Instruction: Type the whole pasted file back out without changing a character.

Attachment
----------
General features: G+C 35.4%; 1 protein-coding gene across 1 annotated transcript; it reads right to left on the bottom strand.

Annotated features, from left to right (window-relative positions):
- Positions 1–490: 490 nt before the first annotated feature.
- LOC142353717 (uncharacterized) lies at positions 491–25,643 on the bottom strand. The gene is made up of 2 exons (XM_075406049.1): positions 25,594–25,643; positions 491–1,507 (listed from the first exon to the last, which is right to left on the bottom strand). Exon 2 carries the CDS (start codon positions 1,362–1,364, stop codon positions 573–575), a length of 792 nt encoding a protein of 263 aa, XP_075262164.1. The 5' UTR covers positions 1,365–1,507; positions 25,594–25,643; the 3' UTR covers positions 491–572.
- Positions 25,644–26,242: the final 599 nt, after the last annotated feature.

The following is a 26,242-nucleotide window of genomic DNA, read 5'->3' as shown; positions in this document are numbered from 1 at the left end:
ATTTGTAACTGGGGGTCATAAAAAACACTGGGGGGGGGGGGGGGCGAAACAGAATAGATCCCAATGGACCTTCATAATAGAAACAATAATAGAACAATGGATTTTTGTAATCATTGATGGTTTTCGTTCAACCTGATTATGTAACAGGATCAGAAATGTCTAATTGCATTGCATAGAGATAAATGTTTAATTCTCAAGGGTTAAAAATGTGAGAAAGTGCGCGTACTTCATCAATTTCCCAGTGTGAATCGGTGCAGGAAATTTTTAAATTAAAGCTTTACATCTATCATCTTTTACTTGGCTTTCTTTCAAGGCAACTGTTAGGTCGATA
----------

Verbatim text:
General features: G+C 35.4%; 1 protein-coding gene across 1 annotated transcript; it reads right to left on the bottom strand.

Annotated features, from left to right (window-relative positions):
- Positions 1–490: 490 nt before the first annotated feature.
- LOC142353717 (uncharacterized) lies at positions 491–25,643 on the bottom strand. The gene is made up of 2 exons (XM_075406049.1): positions 25,594–25,643; positions 491–1,507 (listed from the first exon to the last, which is right to left on the bottom strand). Exon 2 carries the CDS (start codon positions 1,362–1,364, stop codon positions 573–575), a length of 792 nt encoding a protein of 263 aa, XP_075262164.1. The 5' UTR covers positions 1,365–1,507; positions 25,594–25,643; the 3' UTR covers positions 491–572.
- Positions 25,644–26,242: the final 599 nt, after the last annotated feature.

The following is a 26,242-nucleotide window of genomic DNA, read 5'->3' as shown; positions in this document are numbered from 1 at the left end:
ATTTGTAACTGGGGGTCATAAAAAACACTGGGGGGGGGGGGGGGCGAAACAGAATAGATCCCAATGGACCTTCATAATAGAAACAATAATAGAACAATGGATTTTTGTAATCATTGATGGTTTTCGTTCAACCTGATTATGTAACAGGATCAGAAATGTCTAATTGCATTGCATAGAGATAAATGTTTAATTCTCAAGGGTTAAAAATGTGAGAAAGTGCGCGTACTTCATCAATTTCCCAGTGTGAATCGGTGCAGGAAATTTTTAAATTAAAGCTTTACATCTATCATCTTTTACTTGGCTTTCTTTCAAGGCAACTGTTAGGTCGATA